Tuesday, September 22, 2020

Human rights consciousness can help fight HIV/Aids ÔÇô Francistown Mayor

Francistown Mayor, Isaac Nyeku has called on Batswana to be conscious of human rights recognition in order to be able to fight the HIV/Aids scourge. Nyeku, who was addressing a Human Rights and HIV/Campaign day organized by the Botswana Network on Ethics, Law and HIV/Aids (BONELA) in Francistown last week, stressed that there is need for Batswana to empower themselves with the components of human rights, which they should incorporate in order to respond to the HIV/Aids challenge.

“Through human rights consciousness, people can be able to address stigma and discrimination associated with HIV/Aids,” he said.

He revealed that the concept of human rights itself is not foreign to the nation as, traditionally, Batswana have always aspired to the value of “Botho”, which dictates that the existence of human beings is inextricably linked with that of the community, adding that it should be reflected in the human values of the community.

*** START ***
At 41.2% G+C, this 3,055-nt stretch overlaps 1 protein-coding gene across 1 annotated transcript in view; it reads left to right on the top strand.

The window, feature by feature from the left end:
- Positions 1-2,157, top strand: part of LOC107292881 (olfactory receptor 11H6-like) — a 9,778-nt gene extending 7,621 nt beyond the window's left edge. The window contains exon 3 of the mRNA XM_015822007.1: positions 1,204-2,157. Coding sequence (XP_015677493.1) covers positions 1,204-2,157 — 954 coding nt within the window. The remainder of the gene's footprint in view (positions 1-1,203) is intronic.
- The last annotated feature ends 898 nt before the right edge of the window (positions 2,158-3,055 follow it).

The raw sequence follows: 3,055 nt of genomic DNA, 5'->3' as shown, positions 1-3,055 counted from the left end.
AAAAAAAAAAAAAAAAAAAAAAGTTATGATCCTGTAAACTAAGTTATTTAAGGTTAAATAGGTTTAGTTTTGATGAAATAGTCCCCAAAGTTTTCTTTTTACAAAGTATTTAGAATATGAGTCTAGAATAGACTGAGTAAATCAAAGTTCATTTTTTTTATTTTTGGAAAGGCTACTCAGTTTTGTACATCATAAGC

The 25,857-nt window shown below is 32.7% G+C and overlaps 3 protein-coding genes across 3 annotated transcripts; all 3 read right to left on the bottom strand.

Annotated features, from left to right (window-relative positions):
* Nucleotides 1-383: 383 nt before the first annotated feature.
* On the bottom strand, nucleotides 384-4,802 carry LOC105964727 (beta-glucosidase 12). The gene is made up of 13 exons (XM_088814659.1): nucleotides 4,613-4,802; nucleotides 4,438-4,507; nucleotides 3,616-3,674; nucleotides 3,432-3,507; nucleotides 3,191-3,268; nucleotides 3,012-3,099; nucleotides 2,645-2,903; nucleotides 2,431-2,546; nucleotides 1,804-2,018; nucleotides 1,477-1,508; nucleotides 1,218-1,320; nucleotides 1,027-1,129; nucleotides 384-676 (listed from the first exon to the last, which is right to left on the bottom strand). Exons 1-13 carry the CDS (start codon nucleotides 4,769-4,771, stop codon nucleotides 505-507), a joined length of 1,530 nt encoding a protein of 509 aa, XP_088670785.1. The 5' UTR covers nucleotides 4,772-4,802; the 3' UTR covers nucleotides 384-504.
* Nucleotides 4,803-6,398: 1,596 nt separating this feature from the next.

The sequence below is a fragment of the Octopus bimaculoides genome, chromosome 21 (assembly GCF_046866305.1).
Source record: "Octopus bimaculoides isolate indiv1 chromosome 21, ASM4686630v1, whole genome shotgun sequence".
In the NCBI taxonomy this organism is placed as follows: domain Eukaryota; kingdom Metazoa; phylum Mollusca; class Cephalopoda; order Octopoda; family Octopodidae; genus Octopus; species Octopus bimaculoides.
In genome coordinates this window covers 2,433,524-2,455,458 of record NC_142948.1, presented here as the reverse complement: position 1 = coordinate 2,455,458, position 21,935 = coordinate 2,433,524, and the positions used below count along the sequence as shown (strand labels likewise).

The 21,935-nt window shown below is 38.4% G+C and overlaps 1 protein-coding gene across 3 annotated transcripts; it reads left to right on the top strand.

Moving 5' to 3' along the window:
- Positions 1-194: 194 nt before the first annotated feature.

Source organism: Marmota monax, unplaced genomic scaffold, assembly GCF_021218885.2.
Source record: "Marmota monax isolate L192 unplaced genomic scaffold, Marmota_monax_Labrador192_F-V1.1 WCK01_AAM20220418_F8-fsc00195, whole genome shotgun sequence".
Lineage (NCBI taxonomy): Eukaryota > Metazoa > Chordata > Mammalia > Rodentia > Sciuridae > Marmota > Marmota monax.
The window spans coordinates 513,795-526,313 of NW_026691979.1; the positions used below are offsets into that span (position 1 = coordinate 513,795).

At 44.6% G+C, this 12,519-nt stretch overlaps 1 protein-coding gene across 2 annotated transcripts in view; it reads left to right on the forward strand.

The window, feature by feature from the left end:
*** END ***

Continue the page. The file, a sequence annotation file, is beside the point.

Nyeku also mentioned that discrimination and stigma continue to hamper access to prevention and treatment, especially by marginalized communities who fear victimization by virtue of their nationality, gender or sexual orientation.

“Other minorities, such as people living with disabilities, require tailored information, education and communication materials, thus actualizing universal access to prevention messages, pre and post test counseling and strengthen adherence to treatment for those who are HIV/Aids positive,” said Nyeku.

He implored the nation at large to try and address such issues, indicating that although they are controversial, the public needs not to shy away from controversy but openly discuss and seek solutions to the gaps that need to be filled. He highlighted that Vision 2016 is just near which calls for an urgent need to ensure that by that year there should be zero new infections.
“This can be done by holding each individual’s humanity, thus ensuring universality of access to HIV/Aids prevention messages and mechanisms as well as treatment,” he said.

Nyeku went further to indicate that it is a milestone for BONELA to host such an event, which has helped to bring together government, civil society and the corporate world to address issues of human rights and HIV/Aids pandemic.

The campaign was organized by BONELA and DMSAC as a way of sensitizing the public, especially the youth on the importance of observing human rights and incorporating them into HIV/Aids awareness.

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